With the current state of investing in Australia, there are a few misconceptions that can confuse even the smartest investor. Here are three commonly held misconceptions. Be careful you don’t fall for any of these!
Knowing how to navigate the property landscape is vital as an investor, so equipping yourself with the right information is a must, just as much as discarding the wrong information.
According to Dominique Grubisa, lawyer, educator and founder of the DG Institute, these are four of the biggest commonly believed misconceptions about investing in property, and why you shouldn’t believe in them:
Because of pressure from APRA and the royal commission into banking, banks have been cutting back the number of interest-only loans, Ms Grubisa said.
The problem with this is many people who have five-year interest-only loans will be unable to find comparable finance when their loans expire, which can lead to severe mortgage stress.
“To simply ease this stress, you can use an ATO approved product called loan controller. The product is suitable for people with a home loan and investment loan and enables them to lower the interest rate on their home loan (where repayments aren’t tax deductible) and raise it on their investment loan to increase the potential for negative gearing,” Ms Grubisa explained.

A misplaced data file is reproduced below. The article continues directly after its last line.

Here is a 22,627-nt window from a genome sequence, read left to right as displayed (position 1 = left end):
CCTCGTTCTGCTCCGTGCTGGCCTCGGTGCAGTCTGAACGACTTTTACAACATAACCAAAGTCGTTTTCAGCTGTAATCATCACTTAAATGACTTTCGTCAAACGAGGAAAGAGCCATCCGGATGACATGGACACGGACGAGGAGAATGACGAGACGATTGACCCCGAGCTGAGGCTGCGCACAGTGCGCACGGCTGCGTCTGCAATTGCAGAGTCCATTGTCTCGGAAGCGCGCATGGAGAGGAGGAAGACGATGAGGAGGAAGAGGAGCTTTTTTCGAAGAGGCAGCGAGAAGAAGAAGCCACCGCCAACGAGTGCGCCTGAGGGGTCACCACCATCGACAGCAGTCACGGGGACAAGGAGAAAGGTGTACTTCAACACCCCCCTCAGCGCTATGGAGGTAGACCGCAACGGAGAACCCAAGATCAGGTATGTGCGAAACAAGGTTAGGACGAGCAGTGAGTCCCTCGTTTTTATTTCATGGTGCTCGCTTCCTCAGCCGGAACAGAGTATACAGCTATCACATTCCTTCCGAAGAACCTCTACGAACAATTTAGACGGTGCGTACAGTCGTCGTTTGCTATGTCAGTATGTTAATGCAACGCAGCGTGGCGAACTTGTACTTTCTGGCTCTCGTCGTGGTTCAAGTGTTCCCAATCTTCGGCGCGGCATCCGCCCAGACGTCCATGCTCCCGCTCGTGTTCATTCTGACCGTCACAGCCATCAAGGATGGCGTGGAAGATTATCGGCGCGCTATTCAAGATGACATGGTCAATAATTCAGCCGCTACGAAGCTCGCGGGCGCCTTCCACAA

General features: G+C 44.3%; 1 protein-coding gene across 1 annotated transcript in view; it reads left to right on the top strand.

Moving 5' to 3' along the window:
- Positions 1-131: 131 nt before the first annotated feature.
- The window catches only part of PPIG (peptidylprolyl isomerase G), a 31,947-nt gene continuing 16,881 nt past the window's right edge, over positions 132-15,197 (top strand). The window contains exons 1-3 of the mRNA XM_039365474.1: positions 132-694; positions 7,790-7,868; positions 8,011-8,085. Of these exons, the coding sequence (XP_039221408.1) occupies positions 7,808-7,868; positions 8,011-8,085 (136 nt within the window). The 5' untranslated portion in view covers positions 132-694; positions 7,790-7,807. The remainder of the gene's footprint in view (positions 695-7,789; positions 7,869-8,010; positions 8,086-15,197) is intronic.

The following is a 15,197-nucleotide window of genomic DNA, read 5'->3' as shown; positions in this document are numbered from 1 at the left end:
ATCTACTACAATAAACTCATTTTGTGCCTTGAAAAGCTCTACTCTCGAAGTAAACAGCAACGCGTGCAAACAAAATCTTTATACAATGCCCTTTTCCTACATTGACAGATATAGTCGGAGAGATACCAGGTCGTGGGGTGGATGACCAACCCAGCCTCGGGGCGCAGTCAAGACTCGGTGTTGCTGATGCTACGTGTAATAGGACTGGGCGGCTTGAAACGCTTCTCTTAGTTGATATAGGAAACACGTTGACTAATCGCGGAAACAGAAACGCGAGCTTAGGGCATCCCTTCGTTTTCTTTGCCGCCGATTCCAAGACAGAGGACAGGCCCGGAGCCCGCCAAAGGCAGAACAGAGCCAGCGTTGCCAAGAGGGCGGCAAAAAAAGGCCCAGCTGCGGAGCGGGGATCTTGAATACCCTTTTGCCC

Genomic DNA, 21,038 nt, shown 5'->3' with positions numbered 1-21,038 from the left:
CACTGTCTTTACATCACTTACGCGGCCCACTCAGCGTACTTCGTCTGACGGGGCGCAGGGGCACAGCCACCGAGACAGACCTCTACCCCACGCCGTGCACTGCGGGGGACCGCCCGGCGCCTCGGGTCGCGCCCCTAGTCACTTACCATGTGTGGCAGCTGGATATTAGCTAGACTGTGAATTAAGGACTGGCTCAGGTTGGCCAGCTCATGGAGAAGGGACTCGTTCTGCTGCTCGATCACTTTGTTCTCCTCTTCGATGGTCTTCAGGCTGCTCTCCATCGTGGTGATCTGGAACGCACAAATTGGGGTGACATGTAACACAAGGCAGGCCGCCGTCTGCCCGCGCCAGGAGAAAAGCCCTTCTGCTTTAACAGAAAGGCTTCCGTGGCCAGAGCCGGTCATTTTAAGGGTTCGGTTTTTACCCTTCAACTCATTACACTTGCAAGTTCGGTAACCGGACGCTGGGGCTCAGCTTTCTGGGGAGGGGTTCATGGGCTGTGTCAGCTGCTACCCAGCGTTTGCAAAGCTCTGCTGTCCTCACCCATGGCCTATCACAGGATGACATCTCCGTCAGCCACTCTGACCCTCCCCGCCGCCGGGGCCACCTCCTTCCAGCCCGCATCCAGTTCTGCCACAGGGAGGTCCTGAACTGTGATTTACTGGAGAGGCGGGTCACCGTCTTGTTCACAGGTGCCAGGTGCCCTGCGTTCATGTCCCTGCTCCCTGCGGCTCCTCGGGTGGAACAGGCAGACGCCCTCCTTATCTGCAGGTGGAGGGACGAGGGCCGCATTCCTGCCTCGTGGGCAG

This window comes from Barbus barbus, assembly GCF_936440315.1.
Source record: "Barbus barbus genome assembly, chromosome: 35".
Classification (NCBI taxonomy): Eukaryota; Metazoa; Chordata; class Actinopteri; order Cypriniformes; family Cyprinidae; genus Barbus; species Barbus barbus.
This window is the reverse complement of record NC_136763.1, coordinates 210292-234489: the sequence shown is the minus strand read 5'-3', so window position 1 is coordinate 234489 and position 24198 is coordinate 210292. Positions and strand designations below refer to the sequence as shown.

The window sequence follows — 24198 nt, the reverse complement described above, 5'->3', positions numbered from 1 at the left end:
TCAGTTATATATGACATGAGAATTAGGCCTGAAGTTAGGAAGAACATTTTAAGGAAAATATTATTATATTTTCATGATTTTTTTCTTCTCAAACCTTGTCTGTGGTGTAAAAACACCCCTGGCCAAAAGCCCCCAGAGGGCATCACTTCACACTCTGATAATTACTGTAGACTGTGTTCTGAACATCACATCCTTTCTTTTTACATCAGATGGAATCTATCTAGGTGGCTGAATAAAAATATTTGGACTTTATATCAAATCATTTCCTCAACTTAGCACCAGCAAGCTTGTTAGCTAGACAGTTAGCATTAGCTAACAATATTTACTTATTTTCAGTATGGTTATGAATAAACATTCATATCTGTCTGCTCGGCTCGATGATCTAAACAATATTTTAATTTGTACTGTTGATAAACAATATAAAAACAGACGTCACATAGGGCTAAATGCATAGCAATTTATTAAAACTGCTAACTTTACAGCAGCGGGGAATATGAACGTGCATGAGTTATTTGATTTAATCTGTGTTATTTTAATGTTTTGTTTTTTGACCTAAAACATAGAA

“This can potentially improve your financial position significantly.”
The state of the Sydney and Melbourne markets at the moment may discourage some into thinking that value growth is a far-flung dream, but there are still plenty of opportunities to find, according to Ms Grubisa.
“There are plenty of great deals available for the taking in a weaker property market if you can source finance and creatively add value to property deals. One strategy is for developers to form joint ventures with property owners,” she said.
“The owner supplies the property while the developer supplies the expertise and sources finance for the construction phase. This lessens the risk and upfront capital for the developer while giving the owner a share of the development’s profits.
“Another smart tactic is to take out an option on a desirable property. This means they can buy the property at any time in an agreed period, but they don’t have to do until they have finance, approvals and investors lined up.”
“While millennials are often criticised for spending too much on smashed avocado, the reality is it’s far harder for them to buy than it was for their parents and grandparents,” Ms Grubisa said.
“One novel way around this is crowdfunding of property. This trend involves a large group of people coming together and pooling their money to fund a real estate investment and then sharing the profits generated. They might get a cut of the rental income that comes in, or if the development is sold, a slice of the sale price.”